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4. Objectively quantify and prioritize functionality needs. This becomes an exercise of quantifying cross-functions and systems: what things are not working, and needs to be addressed in a new solution. What is the impact of a given functionality in a new solution? If it saves a bookkeeper one hour to make a certain journal entry, versus having to call customers back and cancel orders because of inventory issues – you need to objectively quantify what is more important. If you could fix all your problems in which order would you prioritize them? This exercise will help determine your technology spend. 5. Who should be involved in the process of choosing an Ecommerce platform? You definitely want representation from all your functional areas. Before you meet as a team, have each member prioritize their pains and desires beforehand. It’s important to remember that once the team meets, decisions ought not to be made by consensus, but rather what’s good for the overall business. Departmental bias can really skew the process quite a bit. For example, the CEO might want a cloud solution but the IT department would never do that because then they can’t go and tinker with files. And while local IT cannot provide the 99.9% uptime with a sub-five second delivery that a cloud solution can, the fact that they don’t have access may prove to be limiting and then IT will not sign off on that. So whoever is leading the selection effort needs to be able to account for the biases of different departments. And they need to understand that not all perspectives are to be equally weighted.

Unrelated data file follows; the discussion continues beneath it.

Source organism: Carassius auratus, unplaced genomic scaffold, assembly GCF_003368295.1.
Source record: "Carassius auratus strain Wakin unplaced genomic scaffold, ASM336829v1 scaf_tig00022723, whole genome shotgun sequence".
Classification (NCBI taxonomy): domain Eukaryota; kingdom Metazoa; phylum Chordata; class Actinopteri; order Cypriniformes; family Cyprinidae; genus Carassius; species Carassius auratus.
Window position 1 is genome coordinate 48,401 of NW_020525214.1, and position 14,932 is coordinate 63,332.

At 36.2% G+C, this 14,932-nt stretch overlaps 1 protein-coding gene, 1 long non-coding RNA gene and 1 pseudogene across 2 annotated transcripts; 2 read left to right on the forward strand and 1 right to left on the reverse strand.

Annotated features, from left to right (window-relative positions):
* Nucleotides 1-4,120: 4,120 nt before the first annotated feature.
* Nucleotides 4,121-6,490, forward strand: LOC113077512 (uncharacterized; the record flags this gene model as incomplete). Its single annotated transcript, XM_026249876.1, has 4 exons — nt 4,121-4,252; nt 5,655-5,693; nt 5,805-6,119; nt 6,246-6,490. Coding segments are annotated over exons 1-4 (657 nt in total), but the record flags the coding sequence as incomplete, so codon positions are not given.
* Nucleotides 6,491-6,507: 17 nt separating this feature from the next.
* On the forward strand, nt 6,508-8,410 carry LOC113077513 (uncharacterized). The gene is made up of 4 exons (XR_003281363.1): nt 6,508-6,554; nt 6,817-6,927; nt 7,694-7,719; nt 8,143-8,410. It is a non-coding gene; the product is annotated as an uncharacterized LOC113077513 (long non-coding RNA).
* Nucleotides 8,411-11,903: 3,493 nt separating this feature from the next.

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6. What are the key features needed in an Ecommerce platform? Even though it’s commonly referred to as an Ecommerce platform, the needs of a merchant have evolved far beyond a storefront. And people commonly confuse Ecommerce platform for storefront technology only. Investment in customer experience technologies, which are all the customer-facing tools and features like site search, rich transactional email, content management, the ability to marry content and commerce so you can tell a good story as opposed to just dumping products in front of customers, feature-rich mobile commerce must be coupled with back office functionality like order management, inventory management, and fulfillment. 7. Decide on your delivery model: This is not a platform decision. It’s a strategy decision. SAAS, licensed, hosted are re four entirely different models. And they all have different total cost of ownership. Cloud based is more of an outsourced model – a self-hosted model requires that you would have the care and feeding of it. When you’re a small business and have the need for technical expertise in disaster recovery, high availability, and redundancy, it’s very hard to find that kind of a skill set in one or two people. A cloud platform provides all of that and you don’t have to worry about it. Regarding the amount of customization you want to do, if your business model doesn’t require you to come up with unique ways of handling your customers or your systems, then you might not be a candidate for self-hosting. On the other hand, once you go above $100 million in revenue, the business becomes very complex as does the need for customization. Sometimes a vendor could be cost-prohibitive and slower then what you need, and then you may be a candidate for self-hosting. Finally, you also want to consider how you’re going to finance – if you are on on-premise then you need to spend that money upfront, as opposed to cloud hosting which is a pay-as-you-go model and you can pay it out of operational budgets as opposed to your capital budget.